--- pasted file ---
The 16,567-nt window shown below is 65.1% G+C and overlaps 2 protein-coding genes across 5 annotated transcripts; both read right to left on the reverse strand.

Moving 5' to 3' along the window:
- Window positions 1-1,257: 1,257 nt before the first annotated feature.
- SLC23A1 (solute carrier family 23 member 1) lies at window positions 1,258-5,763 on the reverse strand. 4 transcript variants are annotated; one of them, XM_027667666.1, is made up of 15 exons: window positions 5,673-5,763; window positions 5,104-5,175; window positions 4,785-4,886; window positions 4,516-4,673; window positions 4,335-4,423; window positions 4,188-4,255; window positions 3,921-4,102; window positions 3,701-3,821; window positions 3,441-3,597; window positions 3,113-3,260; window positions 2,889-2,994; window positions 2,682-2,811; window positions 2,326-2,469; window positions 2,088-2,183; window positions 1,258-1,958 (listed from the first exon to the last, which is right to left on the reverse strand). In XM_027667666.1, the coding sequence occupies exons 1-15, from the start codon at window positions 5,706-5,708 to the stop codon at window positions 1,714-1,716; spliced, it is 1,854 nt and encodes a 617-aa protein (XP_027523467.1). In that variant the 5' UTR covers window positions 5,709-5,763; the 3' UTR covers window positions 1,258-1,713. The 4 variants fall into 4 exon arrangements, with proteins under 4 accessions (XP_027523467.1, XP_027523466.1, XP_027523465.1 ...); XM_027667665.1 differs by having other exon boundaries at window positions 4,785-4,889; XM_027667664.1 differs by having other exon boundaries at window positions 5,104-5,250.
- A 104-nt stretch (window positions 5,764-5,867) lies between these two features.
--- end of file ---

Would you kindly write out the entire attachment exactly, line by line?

The 16,567-nt window shown below is 65.1% G+C and overlaps 2 protein-coding genes across 5 annotated transcripts; both read right to left on the reverse strand.

Moving 5' to 3' along the window:
- Window positions 1-1,257: 1,257 nt before the first annotated feature.
- SLC23A1 (solute carrier family 23 member 1) lies at window positions 1,258-5,763 on the reverse strand. 4 transcript variants are annotated; one of them, XM_027667666.1, is made up of 15 exons: window positions 5,673-5,763; window positions 5,104-5,175; window positions 4,785-4,886; window positions 4,516-4,673; window positions 4,335-4,423; window positions 4,188-4,255; window positions 3,921-4,102; window positions 3,701-3,821; window positions 3,441-3,597; window positions 3,113-3,260; window positions 2,889-2,994; window positions 2,682-2,811; window positions 2,326-2,469; window positions 2,088-2,183; window positions 1,258-1,958 (listed from the first exon to the last, which is right to left on the reverse strand). In XM_027667666.1, the coding sequence occupies exons 1-15, from the start codon at window positions 5,706-5,708 to the stop codon at window positions 1,714-1,716; spliced, it is 1,854 nt and encodes a 617-aa protein (XP_027523467.1). In that variant the 5' UTR covers window positions 5,709-5,763; the 3' UTR covers window positions 1,258-1,713. The 4 variants fall into 4 exon arrangements, with proteins under 4 accessions (XP_027523467.1, XP_027523466.1, XP_027523465.1 ...); XM_027667665.1 differs by having other exon boundaries at window positions 4,785-4,889; XM_027667664.1 differs by having other exon boundaries at window positions 5,104-5,250.
- A 104-nt stretch (window positions 5,764-5,867) lies between these two features.